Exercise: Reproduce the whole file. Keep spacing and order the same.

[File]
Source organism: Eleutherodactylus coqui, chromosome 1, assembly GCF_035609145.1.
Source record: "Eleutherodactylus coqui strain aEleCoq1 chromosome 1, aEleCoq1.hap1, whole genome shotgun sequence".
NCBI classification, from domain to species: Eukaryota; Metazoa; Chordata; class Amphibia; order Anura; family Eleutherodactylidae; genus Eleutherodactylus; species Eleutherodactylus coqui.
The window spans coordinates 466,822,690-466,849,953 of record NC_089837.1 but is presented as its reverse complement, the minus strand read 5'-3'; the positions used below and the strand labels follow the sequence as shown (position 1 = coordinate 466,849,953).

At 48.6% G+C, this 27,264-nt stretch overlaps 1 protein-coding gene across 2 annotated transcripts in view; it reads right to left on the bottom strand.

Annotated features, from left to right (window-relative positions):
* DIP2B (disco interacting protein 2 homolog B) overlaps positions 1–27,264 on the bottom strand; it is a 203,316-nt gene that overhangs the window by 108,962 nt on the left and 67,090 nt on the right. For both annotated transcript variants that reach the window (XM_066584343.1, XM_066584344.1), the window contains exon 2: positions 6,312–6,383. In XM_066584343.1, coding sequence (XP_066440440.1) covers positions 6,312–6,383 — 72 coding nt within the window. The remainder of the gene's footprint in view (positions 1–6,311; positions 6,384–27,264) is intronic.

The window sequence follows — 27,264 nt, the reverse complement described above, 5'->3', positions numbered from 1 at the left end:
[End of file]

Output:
Source organism: Eleutherodactylus coqui, chromosome 1, assembly GCF_035609145.1.
Source record: "Eleutherodactylus coqui strain aEleCoq1 chromosome 1, aEleCoq1.hap1, whole genome shotgun sequence".
NCBI classification, from domain to species: Eukaryota; Metazoa; Chordata; class Amphibia; order Anura; family Eleutherodactylidae; genus Eleutherodactylus; species Eleutherodactylus coqui.
The window spans coordinates 466,822,690-466,849,953 of record NC_089837.1 but is presented as its reverse complement, the minus strand read 5'-3'; the positions used below and the strand labels follow the sequence as shown (position 1 = coordinate 466,849,953).

At 48.6% G+C, this 27,264-nt stretch overlaps 1 protein-coding gene across 2 annotated transcripts in view; it reads right to left on the bottom strand.

Annotated features, from left to right (window-relative positions):
* DIP2B (disco interacting protein 2 homolog B) overlaps positions 1–27,264 on the bottom strand; it is a 203,316-nt gene that overhangs the window by 108,962 nt on the left and 67,090 nt on the right. For both annotated transcript variants that reach the window (XM_066584343.1, XM_066584344.1), the window contains exon 2: positions 6,312–6,383. In XM_066584343.1, coding sequence (XP_066440440.1) covers positions 6,312–6,383 — 72 coding nt within the window. The remainder of the gene's footprint in view (positions 1–6,311; positions 6,384–27,264) is intronic.

The window sequence follows — 27,264 nt, the reverse complement described above, 5'->3', positions numbered from 1 at the left end: